How Affordable is the Toronto Real Estate Market?

Published on 14th November 2017

A lot of you who’ve been following me may have noticed that I keep saying the phrase “the shift to affordability” for all of 2017. It’s been 9 months now and this seems like a good time to recap and remind everybody what exactly is happening in the Toronto Real Estate Market.

This “shift to affordability” is a mindset shift for Torontonians – that is, buying something that is more affordable, more reasonable in price (i.e., condos these days instead of freehold houses). When the freehold housing market started appreciating at ridiculous rates 2 years ago, everybody tried to stretch themselves to buy an $800,000 freehold house. Good luck trying to find a decent semi or detached house at that price in Toronto now; it’s like a needle in a haystack these days! With a stretched borrowing ability, the shift to buying a condo was imminent. Factoring in all of the basic investing fundamentals (i.e., population, income, and transportation), it was very clear that Toronto was going to get increasingly less affordable.

Right now, Toronto is still a confusing city when it comes to the real estate market because it feels like there is a juxtaposition of where the market is trending. Depending on the source of media that you pay attention to, we have headlines ranging from “sales down 3 months in a row” to polar opposite headlines like “Toronto housing affordability hits worse level ever”. Media, make up your mind!

Some of you may have pieced it together already in the last few weeks, but just in case, let me just give you a clear and simple explanation of what is happening. Toronto is not actually getting any cheaper. The number of transactions are down, but the prices aren’t actually plummeting into the “affordable” segment of the market (affordable now means less than $1 mil homes). So, say hello to your new friend, Condos! The shift to affordability is real!

The segment of the housing market over $1.5 mil is the root cause of the slight decrease in average price as these are the houses that are not really moving. The market isn’t as active as it was in April (it was scorching hot then), which means in comparison, the number of transactions are obviously down relatively, but the overall market is still moving. This is good, it is just a more balanced market than it was a few months ago.

Need more proof? Keep reading.

This is the most recent headline from the Toronto Star quoting RBC, “Housing affordability in Canada hit the worst level in 27 years in the second quarter of this year”. Wasn’t that when the so called “bubble” happened in Toronto, after the foreign buyer tax and rent control rules were implemented?

The RBC housing affordability report is measured as a percentage of household income required to purchase a market value bungalow – the higher the percentage, the higher the household income needs to be in order to afford a house (not to mention, this is PRE-tax income as well). Vancouver is the least affordable at 80.7% (down 2.4%) and Toronto is right behind at 75.4% (up a staggering 12.7%). If Toronto is “supposed to be” getting cheaper, then somebody ought to tell RBC that their report is wrong.

Oh, here’s a kicker for you all which I found shockingly amusing. Back on August 30th, 2016, approximately 1 year ago, Chief economist of RBC, said “Signs of cooling resale activity have emerged in Vancouver and more tentatively in Toronto and we believe the blistering pace of property appreciation in both markets may slow by year end (2016)”. Guess what the affordability ratio was when the RBC Chief economist made that comment. It was 60.2% in Toronto. Below is their infographic from a year ago.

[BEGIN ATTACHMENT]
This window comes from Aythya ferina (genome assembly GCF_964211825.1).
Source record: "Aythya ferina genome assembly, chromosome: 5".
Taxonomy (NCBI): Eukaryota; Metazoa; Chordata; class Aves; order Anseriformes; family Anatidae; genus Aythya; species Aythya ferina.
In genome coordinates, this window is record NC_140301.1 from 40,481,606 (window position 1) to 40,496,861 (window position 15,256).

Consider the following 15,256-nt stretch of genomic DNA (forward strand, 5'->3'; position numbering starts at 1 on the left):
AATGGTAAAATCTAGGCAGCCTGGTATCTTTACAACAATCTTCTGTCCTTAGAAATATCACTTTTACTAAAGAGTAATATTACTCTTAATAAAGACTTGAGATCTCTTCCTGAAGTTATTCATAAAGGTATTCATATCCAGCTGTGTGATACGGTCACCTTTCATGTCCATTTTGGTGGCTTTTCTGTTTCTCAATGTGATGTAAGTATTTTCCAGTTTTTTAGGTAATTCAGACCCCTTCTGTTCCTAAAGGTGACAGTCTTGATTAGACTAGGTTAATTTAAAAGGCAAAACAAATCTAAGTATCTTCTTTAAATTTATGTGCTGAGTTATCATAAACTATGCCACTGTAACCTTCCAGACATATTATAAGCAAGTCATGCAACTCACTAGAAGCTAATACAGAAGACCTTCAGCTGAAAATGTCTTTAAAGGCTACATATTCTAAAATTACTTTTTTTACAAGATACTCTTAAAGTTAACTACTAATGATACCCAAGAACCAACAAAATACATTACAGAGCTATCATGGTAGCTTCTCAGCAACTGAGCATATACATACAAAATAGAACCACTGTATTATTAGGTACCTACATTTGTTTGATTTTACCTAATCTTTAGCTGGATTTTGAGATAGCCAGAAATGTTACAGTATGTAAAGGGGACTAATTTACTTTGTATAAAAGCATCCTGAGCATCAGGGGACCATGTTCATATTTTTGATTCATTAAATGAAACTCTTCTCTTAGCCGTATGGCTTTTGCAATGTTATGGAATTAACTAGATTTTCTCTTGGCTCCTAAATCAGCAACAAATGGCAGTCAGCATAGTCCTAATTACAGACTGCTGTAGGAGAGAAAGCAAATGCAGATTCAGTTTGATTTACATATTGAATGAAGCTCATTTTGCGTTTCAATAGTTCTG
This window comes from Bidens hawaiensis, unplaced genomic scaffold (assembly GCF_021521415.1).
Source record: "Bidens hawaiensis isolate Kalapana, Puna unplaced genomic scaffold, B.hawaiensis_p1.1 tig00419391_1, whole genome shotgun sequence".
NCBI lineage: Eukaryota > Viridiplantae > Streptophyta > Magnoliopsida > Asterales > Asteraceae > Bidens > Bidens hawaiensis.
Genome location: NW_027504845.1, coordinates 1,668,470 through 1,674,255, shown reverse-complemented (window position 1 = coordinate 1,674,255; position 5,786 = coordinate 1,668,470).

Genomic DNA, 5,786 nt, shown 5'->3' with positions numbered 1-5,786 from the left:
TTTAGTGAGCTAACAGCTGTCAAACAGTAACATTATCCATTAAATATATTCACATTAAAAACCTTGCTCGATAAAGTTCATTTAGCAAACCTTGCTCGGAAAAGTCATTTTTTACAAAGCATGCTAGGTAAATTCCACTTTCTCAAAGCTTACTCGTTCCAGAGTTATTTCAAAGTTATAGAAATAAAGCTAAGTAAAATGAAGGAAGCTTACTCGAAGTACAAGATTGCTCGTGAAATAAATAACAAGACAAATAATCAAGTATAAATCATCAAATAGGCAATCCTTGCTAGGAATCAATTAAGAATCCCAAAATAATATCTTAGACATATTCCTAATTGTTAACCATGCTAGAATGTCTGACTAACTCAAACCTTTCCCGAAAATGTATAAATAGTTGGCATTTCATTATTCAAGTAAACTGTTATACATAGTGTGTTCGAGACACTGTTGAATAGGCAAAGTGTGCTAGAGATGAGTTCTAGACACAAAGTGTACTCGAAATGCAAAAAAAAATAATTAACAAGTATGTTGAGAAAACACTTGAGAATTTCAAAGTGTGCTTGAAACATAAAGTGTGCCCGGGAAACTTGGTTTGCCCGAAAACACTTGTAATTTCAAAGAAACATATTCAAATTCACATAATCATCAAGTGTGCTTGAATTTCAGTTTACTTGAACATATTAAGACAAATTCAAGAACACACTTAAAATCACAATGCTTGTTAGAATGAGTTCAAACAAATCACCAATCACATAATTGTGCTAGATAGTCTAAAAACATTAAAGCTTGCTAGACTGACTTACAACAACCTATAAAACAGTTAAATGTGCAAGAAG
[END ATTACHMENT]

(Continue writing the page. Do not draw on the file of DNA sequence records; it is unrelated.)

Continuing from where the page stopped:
Remember, the RBC affordability index looks at the cost of owning a detached bungalow at market value versus average income. Unless the average income in Toronto is dropping significantly, there is no reason the affordability index is increasing that much – especially if Toronto real estate prices are “supposed to be” getting less expensive.

This week’s article is based on RBC’s report. Coincidentally, I shot this week’s video “Are we Spending too much Money on Housing?” (source based on Ratehub) before I wrote this week’s article. The results from these two sources are shockingly quite similar despite using slightly different benchmarks.

So if Toronto housing is getting more and more expensive, how are people still buying homes? Well, people have shifted their mindset and are buying homes that are more affordable, which is in the condo market. Have a look at the chart below courtesy of TREB & Better Dwelling.

The dark blue bar is the amount of detached homes sold in August 2017. The light blue bar is the number of detached homes sold in the respective price range last year in August 2016. There is clearly a significant drop in detached sales (not shocking). Now, look at the condo sector chart below that illustrates the shift to affordability.

You can see the dark blue bars being longer than the light blue bars starting right in the $400,000 price range (not so coincidentally, this is the starting price range for many condos now). So with the dreams of owning a freehold house getting out of reach, the shift to buying something more affordable has begun.

As an investor, this should serve as a pretty good indicator for where the market is heading and what you ought to be investing into. Time to go condo shopping!

Until next time,
Happy Real estate-ing,
Zhen

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